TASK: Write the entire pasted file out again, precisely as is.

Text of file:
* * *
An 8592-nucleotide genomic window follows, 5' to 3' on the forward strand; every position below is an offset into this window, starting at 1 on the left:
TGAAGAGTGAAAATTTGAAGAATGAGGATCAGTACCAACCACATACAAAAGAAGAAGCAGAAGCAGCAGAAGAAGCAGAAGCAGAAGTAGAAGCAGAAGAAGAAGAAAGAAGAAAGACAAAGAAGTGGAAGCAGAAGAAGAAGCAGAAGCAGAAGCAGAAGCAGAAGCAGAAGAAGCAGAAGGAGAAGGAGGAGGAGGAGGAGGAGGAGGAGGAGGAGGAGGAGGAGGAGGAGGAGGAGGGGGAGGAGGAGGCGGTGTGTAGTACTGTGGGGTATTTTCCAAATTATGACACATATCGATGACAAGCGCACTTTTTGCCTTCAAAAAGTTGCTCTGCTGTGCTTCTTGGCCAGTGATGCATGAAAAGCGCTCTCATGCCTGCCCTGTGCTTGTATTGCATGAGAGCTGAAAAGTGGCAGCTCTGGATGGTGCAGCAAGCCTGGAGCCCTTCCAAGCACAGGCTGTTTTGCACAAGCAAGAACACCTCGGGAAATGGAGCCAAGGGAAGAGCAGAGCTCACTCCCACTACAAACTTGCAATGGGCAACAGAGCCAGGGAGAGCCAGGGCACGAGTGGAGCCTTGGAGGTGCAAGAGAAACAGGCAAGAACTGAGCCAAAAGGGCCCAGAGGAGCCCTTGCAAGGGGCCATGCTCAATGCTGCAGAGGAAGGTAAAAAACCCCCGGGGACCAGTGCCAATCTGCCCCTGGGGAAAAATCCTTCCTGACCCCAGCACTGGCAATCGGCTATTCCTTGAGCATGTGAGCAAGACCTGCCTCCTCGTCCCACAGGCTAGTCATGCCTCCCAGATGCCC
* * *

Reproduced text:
An 8592-nucleotide genomic window follows, 5' to 3' on the forward strand; every position below is an offset into this window, starting at 1 on the left:
TGAAGAGTGAAAATTTGAAGAATGAGGATCAGTACCAACCACATACAAAAGAAGAAGCAGAAGCAGCAGAAGAAGCAGAAGCAGAAGTAGAAGCAGAAGAAGAAGAAAGAAGAAAGACAAAGAAGTGGAAGCAGAAGAAGAAGCAGAAGCAGAAGCAGAAGCAGAAGCAGAAGAAGCAGAAGGAGAAGGAGGAGGAGGAGGAGGAGGAGGAGGAGGAGGAGGAGGAGGAGGAGGAGGAGGGGGAGGAGGAGGCGGTGTGTAGTACTGTGGGGTATTTTCCAAATTATGACACATATCGATGACAAGCGCACTTTTTGCCTTCAAAAAGTTGCTCTGCTGTGCTTCTTGGCCAGTGATGCATGAAAAGCGCTCTCATGCCTGCCCTGTGCTTGTATTGCATGAGAGCTGAAAAGTGGCAGCTCTGGATGGTGCAGCAAGCCTGGAGCCCTTCCAAGCACAGGCTGTTTTGCACAAGCAAGAACACCTCGGGAAATGGAGCCAAGGGAAGAGCAGAGCTCACTCCCACTACAAACTTGCAATGGGCAACAGAGCCAGGGAGAGCCAGGGCACGAGTGGAGCCTTGGAGGTGCAAGAGAAACAGGCAAGAACTGAGCCAAAAGGGCCCAGAGGAGCCCTTGCAAGGGGCCATGCTCAATGCTGCAGAGGAAGGTAAAAAACCCCCGGGGACCAGTGCCAATCTGCCCCTGGGGAAAAATCCTTCCTGACCCCAGCACTGGCAATCGGCTATTCCTTGAGCATGTGAGCAAGACCTGCCTCCTCGTCCCACAGGCTAGTCATGCCTCCCAGATGCCC